|Lectures, Seminars, and Halaqas: What's the Point?|
|Community News - Community News|
|Written by Omama Altalib|
|Monday, 21 January 2013 18:52|
ADAMS Center Forming Education Oversight Committee to Integrate Common Themes Across All Programs Education and Beyond
A meeting was held on Saturday Jan. 12, from 10 a.m. – 12p.m. in the ADAMS Center Youth room in hopes to appoint an Education Oversight Committee to oversee all educational programs and activities conducted by ADAMS. Their main goal is to introduce a common and integrated theme across education at all levels.
The purpose of the meeting was to seek input from community members especially those with academic experience. Iqbal Unus, one of the Board of Trustees members at ADAMS, moderated the session with approximately eight other community members present.
Education has been a huge part of ADAMS Center’s mission since the very beginning. There are various educational programs at ADAMS that cater to adults, youth and children.
As for adults, education is implemented through different facets like khutbahs. In addition, the Qurtaba Institute, which is based in ADAMS, offers certificates and occasional lectures. On a regular basis, lectures are given from local scholars as well as visiting scholars like Shaykh Hamza Yusuf. Additionally, seminars that focus on specific issues like domestic violence are also included as well as skill trainings on IT, parenting and interfaith events.
During the meeting, one of the issues discussed was that Muslim adults in the community are having difficulty in differentiating culture from religion. Azra Hasan, one of the members participating in the discussion and a social worker who deals with Muslim families, explained that there are many immigrant women in the Muslim community who are not educated enough, moreover stressing the need for educational programs targeting adults. Hasan has encountered many Muslim families who are struggling with divorce and suggested that there should be more educational programs for adults that encourage family values.
The youth, on the other hand, have separate programs from the adults and children. There is the Young Muslims Evening School (YMES), an after-school program for 10-17 year- olds to learn Islamic Studies, Qur’an, and to also engage in activities like sports and games. Other programs include the Youth Education Program (YEP) which is also known as Saturday school, youth groups, clubs, camps and the Taleem ul Quran program.
Sajjad Ahmad, who was formerly involved with YEP and has background in education, mentioned that the purpose should be to supplement public education with Islamic knowledge and to ask ourselves “how does Islam impact current issues.” For example, he indicated how Muslim youth aren’t going to learn about the 1,001 inventions exhibit at the National Geographic in D.C. from their history classes in public schools.
Most of the people present agreed that the public education system in America has an impact, which can be perceived as negative at times, based on how children build their character, and how they are raised within the system. Uzma Rasheed, who was also involved with Saturday School and continues to work with the youth, added that books, T.V., magazines and media as a whole plays a major role in impacting the youth and everyone in general.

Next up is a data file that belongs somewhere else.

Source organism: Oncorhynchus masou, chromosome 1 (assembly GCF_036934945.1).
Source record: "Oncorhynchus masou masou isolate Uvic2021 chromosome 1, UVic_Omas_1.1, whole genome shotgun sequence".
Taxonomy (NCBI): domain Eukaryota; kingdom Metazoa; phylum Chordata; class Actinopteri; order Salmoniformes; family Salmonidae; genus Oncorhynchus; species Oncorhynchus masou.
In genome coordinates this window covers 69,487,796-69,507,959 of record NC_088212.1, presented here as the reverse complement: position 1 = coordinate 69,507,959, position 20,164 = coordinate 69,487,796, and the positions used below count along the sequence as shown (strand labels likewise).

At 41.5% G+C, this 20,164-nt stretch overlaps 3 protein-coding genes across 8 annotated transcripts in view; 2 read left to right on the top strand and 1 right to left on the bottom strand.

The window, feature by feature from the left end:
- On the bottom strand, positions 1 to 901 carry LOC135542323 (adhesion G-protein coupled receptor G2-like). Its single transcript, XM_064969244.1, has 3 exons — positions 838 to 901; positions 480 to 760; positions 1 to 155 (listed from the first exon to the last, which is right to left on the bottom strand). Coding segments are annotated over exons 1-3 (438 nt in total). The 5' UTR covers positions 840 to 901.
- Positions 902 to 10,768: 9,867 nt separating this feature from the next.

Hasan, who is also a mother of three children, two of which are in elementary school, said, “we knew we were coming to a western country and our goal was to make the best of what we had.”
Luckily, there are programs for children at ADAMS to gain Islamic knowledge. Sunday School (CEP) is open for children who are between ages four to twelve. Quran school, Girl scouts, Boy scouts, and Cub scouts are also active programs. Moreover, Radiant Hearts Academy is a day school at ADAMS available to Pre K and up to second grade homeschoolers.
The Education Oversight Committee is in the process of forming. Eventually, whoever is chosen to be on the committee would have to report to the Board of Trustees and develop a mission statement/policy which all educational programs at ADAMS would adhere to.
Therefore, the meeting’s goal was to establish a central purpose for education at ADAMS. Unus proposed a question to the attendees, “we are spending money and time on these educational programs, what is it that we are trying to achieve?”
Hasan said, “I think the main purpose should be to build character to survive in institutions like the family.”
Rasheed added, “It should be to encourage youth and adults to learn as a characteristic of themselves.”
Overall, the collective response was that the central purpose of education at ADAMS should include building character, encouraging positive behavioral change, promoting productive citizenship and to learn about Islamic history and origins.
During the meeting, Unus expressed a deep concern that only 30% of the Muslims in the ADAMS area are coming to the Mosque. With a strong education program and coordination, this very well may increase the number of attendees.
Therefore, more discussions and meetings will occur to finalize the committee.
“I think most mosques are realizing the need for a central point, goal and foundation to foster education,” said Hasan.
The mission now for the proposed committee is to unite all educational programs under a theme and purpose to further improve the system and make it more efficient and beneficial to all. As Ahmad said, “we need to keep planting the seed, watering it, and in due time, it will grow.”